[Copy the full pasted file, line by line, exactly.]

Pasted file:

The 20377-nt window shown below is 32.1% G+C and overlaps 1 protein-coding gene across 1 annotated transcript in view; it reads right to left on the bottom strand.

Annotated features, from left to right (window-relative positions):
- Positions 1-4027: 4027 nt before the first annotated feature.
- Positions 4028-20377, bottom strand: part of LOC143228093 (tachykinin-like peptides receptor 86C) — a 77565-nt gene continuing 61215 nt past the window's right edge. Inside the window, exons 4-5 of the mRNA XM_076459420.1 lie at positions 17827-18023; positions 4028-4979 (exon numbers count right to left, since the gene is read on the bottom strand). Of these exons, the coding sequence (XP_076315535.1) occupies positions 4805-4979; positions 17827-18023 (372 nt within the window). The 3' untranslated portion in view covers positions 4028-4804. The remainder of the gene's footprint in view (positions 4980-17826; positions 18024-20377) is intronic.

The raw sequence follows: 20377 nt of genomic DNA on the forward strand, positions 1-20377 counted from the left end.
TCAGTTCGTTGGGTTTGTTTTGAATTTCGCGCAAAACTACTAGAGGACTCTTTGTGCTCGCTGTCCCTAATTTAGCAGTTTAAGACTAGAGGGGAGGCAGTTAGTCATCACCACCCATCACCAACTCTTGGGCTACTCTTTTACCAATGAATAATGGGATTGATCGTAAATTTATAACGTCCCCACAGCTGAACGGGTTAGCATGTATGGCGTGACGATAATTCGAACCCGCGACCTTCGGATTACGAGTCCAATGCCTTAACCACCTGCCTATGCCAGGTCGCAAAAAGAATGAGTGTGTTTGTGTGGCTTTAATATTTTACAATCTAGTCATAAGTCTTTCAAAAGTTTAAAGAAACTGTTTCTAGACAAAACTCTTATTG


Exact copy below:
The 20377-nt window shown below is 32.1% G+C and overlaps 1 protein-coding gene across 1 annotated transcript in view; it reads right to left on the bottom strand.

Annotated features, from left to right (window-relative positions):
- Positions 1-4027: 4027 nt before the first annotated feature.
- Positions 4028-20377, bottom strand: part of LOC143228093 (tachykinin-like peptides receptor 86C) — a 77565-nt gene continuing 61215 nt past the window's right edge. Inside the window, exons 4-5 of the mRNA XM_076459420.1 lie at positions 17827-18023; positions 4028-4979 (exon numbers count right to left, since the gene is read on the bottom strand). Of these exons, the coding sequence (XP_076315535.1) occupies positions 4805-4979; positions 17827-18023 (372 nt within the window). The 3' untranslated portion in view covers positions 4028-4804. The remainder of the gene's footprint in view (positions 4980-17826; positions 18024-20377) is intronic.

The raw sequence follows: 20377 nt of genomic DNA on the forward strand, positions 1-20377 counted from the left end.
TCAGTTCGTTGGGTTTGTTTTGAATTTCGCGCAAAACTACTAGAGGACTCTTTGTGCTCGCTGTCCCTAATTTAGCAGTTTAAGACTAGAGGGGAGGCAGTTAGTCATCACCACCCATCACCAACTCTTGGGCTACTCTTTTACCAATGAATAATGGGATTGATCGTAAATTTATAACGTCCCCACAGCTGAACGGGTTAGCATGTATGGCGTGACGATAATTCGAACCCGCGACCTTCGGATTACGAGTCCAATGCCTTAACCACCTGCCTATGCCAGGTCGCAAAAAGAATGAGTGTGTTTGTGTGGCTTTAATATTTTACAATCTAGTCATAAGTCTTTCAAAAGTTTAAAGAAACTGTTTCTAGACAAAACTCTTATTG